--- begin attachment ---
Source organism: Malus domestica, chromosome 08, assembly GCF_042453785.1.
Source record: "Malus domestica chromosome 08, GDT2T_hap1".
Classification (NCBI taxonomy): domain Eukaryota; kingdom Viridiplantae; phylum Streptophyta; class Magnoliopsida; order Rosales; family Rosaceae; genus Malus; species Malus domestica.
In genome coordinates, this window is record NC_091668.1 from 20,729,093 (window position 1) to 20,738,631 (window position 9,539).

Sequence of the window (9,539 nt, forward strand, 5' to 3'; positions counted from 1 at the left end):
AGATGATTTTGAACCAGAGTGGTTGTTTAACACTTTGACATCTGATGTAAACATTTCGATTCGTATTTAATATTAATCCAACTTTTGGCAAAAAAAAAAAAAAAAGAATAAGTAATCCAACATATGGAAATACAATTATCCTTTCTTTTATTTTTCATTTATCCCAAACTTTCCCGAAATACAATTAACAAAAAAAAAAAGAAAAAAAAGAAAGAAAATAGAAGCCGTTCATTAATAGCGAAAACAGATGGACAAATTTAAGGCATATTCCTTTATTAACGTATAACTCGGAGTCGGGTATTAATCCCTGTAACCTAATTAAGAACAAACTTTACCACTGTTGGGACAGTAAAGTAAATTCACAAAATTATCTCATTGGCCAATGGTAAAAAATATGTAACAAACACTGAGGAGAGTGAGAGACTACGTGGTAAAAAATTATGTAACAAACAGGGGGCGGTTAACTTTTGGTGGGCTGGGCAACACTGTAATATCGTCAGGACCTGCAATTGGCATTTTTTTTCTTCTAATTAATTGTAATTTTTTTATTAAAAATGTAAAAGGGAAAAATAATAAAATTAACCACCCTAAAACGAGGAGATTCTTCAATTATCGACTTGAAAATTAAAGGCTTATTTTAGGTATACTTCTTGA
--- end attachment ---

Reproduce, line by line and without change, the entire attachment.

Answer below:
Source organism: Malus domestica, chromosome 08, assembly GCF_042453785.1.
Source record: "Malus domestica chromosome 08, GDT2T_hap1".
Classification (NCBI taxonomy): domain Eukaryota; kingdom Viridiplantae; phylum Streptophyta; class Magnoliopsida; order Rosales; family Rosaceae; genus Malus; species Malus domestica.
In genome coordinates, this window is record NC_091668.1 from 20,729,093 (window position 1) to 20,738,631 (window position 9,539).

Sequence of the window (9,539 nt, forward strand, 5' to 3'; positions counted from 1 at the left end):
AGATGATTTTGAACCAGAGTGGTTGTTTAACACTTTGACATCTGATGTAAACATTTCGATTCGTATTTAATATTAATCCAACTTTTGGCAAAAAAAAAAAAAAAAGAATAAGTAATCCAACATATGGAAATACAATTATCCTTTCTTTTATTTTTCATTTATCCCAAACTTTCCCGAAATACAATTAACAAAAAAAAAAAGAAAAAAAAGAAAGAAAATAGAAGCCGTTCATTAATAGCGAAAACAGATGGACAAATTTAAGGCATATTCCTTTATTAACGTATAACTCGGAGTCGGGTATTAATCCCTGTAACCTAATTAAGAACAAACTTTACCACTGTTGGGACAGTAAAGTAAATTCACAAAATTATCTCATTGGCCAATGGTAAAAAATATGTAACAAACACTGAGGAGAGTGAGAGACTACGTGGTAAAAAATTATGTAACAAACAGGGGGCGGTTAACTTTTGGTGGGCTGGGCAACACTGTAATATCGTCAGGACCTGCAATTGGCATTTTTTTTCTTCTAATTAATTGTAATTTTTTTATTAAAAATGTAAAAGGGAAAAATAATAAAATTAACCACCCTAAAACGAGGAGATTCTTCAATTATCGACTTGAAAATTAAAGGCTTATTTTAGGTATACTTCTTGA